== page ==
[Mark Rehorst] has been busy designing and building 3D printers, and Son of Megamax — one of his earlier builds — needed a bed heater replacement. He took the opportunity to add a Kelvin-type kinematic mount as well. The kinematic mount and base efficiently constrain the bed in a controlled way while allowing for thermal expansion, providing a stable platform that also allows for removal and repeatable re-positioning.

After a short discussion regarding the heater replacement, [Mark] explains the design and manufacture of his kinematic mount. Of particular note are the practical considerations of the design; [Mark] aimed to use square aluminum tubing as much as possible, with machining requirements that were easily done with the equipment he had available. Time is a resource after all, and design decisions that help one get something working quickly have a value all their own.

If you’re still a bit foggy on kinematic mounts and how they work, you’re not alone. Check out our coverage of this 3D-printed kinematic camera mount which should make the concept a bit clearer.

3D Printed Diffusers Make More Natural Light

A strip of LEDs may be a simple and flexible way to add light to a project, but they don’t always look natural.  There is an easy way to make them look better, though: add a diffuser. That’s what [Nate Damen] did using a 3D printer. He created a diffuser using PETG giving a standard string of LEDs a softer and more natural look that makes them look more like older light sources such as fluorescent strips or EL wire, but with the flexible colors of LEDs. The PETG material he used has a naturally somewhat cloudy look, so it acts as a diffuser without needing any extra treatment.

Continue reading “3D Printed Diffusers Make More Natural Light”

A 3D Printer To PCB Miller Conversion

Got a 3D printer? With a bit of work, you may also have a PCB miller. That’s the basis of this neat hack by [Gosse Adema], who converted an Anet A8 3D printer into a PCB miller by building a holder for a Dremel rotary tool and adapting the GCode. This approach means that the adaptations to the printer are minimal: the only hardware is a 3D-printed holder for the Dremel that replaces the print head. The result is an impressive PCB milling machine that can do double-sided PCBs and make through holes.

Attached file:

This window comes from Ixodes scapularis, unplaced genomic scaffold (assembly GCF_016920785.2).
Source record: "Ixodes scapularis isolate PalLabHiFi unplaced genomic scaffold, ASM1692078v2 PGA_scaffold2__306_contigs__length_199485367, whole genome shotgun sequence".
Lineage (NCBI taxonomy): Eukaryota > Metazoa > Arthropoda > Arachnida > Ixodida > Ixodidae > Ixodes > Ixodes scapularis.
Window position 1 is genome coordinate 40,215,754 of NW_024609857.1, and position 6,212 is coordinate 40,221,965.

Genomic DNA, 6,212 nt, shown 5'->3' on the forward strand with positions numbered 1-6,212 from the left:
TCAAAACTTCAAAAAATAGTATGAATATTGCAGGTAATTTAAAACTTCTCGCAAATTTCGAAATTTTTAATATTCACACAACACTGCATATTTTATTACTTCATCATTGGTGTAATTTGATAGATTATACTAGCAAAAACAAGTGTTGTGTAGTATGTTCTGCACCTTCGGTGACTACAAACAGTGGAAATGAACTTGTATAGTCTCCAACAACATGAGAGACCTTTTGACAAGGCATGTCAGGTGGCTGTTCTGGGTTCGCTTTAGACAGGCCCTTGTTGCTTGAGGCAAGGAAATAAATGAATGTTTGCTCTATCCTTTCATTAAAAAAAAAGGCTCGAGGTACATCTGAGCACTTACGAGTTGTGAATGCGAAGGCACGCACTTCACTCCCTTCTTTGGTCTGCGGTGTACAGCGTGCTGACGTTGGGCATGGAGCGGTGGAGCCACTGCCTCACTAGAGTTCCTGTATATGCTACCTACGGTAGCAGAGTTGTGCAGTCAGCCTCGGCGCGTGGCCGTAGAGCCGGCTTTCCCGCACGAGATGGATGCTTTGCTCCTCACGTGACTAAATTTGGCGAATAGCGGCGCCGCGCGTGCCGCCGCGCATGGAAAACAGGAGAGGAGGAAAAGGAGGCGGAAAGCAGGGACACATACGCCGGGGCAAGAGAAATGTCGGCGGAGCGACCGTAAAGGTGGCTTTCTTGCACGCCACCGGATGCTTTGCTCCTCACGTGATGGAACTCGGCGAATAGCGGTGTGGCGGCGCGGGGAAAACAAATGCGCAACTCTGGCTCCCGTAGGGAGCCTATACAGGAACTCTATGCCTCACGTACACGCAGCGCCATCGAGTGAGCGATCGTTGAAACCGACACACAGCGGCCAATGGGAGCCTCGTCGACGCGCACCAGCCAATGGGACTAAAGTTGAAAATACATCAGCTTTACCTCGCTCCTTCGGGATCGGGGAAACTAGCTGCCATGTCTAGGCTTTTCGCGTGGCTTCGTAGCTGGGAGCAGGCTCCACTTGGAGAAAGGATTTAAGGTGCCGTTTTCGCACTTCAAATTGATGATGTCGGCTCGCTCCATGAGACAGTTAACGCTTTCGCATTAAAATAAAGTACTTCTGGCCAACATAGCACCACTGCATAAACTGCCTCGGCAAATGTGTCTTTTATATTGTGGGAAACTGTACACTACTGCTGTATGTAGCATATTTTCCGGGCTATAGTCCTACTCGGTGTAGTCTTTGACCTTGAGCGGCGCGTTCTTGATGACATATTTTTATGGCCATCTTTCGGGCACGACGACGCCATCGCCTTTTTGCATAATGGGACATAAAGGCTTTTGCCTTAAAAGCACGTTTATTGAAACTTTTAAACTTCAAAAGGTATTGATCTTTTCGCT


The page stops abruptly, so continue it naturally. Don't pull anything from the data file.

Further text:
The excellent write-up that [Gosse] did on this hack describes how he converted the printer, and how he took an EagleCAD design and converted it into four GCode files. That’s one for each side of the PCB, one for through holes and one for the final outline of the PCB. These are then fed to the 3D printer and cut in turn with an appropriate milling bit on the Dremel.

We’ve featured a few similar conversions before, such as this vintage conversion of a Makerbot and this cheap engraver conversion, but this one is much more detailed than those, covering the entire process from PCB design to final product.

Supportless Overhangs: Just Reorient Gravity by 90 Degrees

The 3D print by [critsrandom] in the image above may not look like much at first glance, until one realizes that the 90 degree overhang has no supports whatsoever. Never mind the messy bottom surface, and never mind that the part shown might avoid the problem entirely with some simple supports or a different print orientation; the fact that it printed at all is incredible.

[critsrandom] shared the method in a post on Reddit, and it consists simply of laying the 3D printer on its side. When the print head reaches the overhang, the fact that it is printing sideways is what allows that spot to make the leap from “impossible” to merely “messy”. Necessary? Probably not, but a neat trick nevertheless.

Tilted 3D printers is something that we’ve seen in the past, but for different reasons. When combined with a belt-driven build platform, a tilted printer has a theoretically infinite build volume (in one axis, anyway.)